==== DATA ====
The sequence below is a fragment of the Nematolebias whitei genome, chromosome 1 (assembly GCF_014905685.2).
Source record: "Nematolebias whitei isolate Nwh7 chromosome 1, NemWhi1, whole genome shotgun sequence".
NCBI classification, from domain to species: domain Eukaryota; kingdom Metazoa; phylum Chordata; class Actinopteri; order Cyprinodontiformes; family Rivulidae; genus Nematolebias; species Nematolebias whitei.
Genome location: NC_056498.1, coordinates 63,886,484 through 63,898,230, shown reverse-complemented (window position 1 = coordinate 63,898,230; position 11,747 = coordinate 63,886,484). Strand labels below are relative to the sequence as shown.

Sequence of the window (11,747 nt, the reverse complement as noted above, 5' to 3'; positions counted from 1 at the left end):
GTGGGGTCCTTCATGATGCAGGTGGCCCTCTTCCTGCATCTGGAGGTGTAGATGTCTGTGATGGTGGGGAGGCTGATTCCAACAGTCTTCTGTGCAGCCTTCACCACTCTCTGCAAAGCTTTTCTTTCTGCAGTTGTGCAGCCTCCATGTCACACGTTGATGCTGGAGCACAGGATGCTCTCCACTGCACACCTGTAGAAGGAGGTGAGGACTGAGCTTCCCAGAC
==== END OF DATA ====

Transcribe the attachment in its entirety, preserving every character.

The sequence below is a fragment of the Nematolebias whitei genome, chromosome 1 (assembly GCF_014905685.2).
Source record: "Nematolebias whitei isolate Nwh7 chromosome 1, NemWhi1, whole genome shotgun sequence".
NCBI classification, from domain to species: domain Eukaryota; kingdom Metazoa; phylum Chordata; class Actinopteri; order Cyprinodontiformes; family Rivulidae; genus Nematolebias; species Nematolebias whitei.
Genome location: NC_056498.1, coordinates 63,886,484 through 63,898,230, shown reverse-complemented (window position 1 = coordinate 63,898,230; position 11,747 = coordinate 63,886,484). Strand labels below are relative to the sequence as shown.

Sequence of the window (11,747 nt, the reverse complement as noted above, 5' to 3'; positions counted from 1 at the left end):
GTGGGGTCCTTCATGATGCAGGTGGCCCTCTTCCTGCATCTGGAGGTGTAGATGTCTGTGATGGTGGGGAGGCTGATTCCAACAGTCTTCTGTGCAGCCTTCACCACTCTCTGCAAAGCTTTTCTTTCTGCAGTTGTGCAGCCTCCATGTCACACGTTGATGCTGGAGCACAGGATGCTCTCCACTGCACACCTGTAGAAGGAGGTGAGGACTGAGCTTCCCAGAC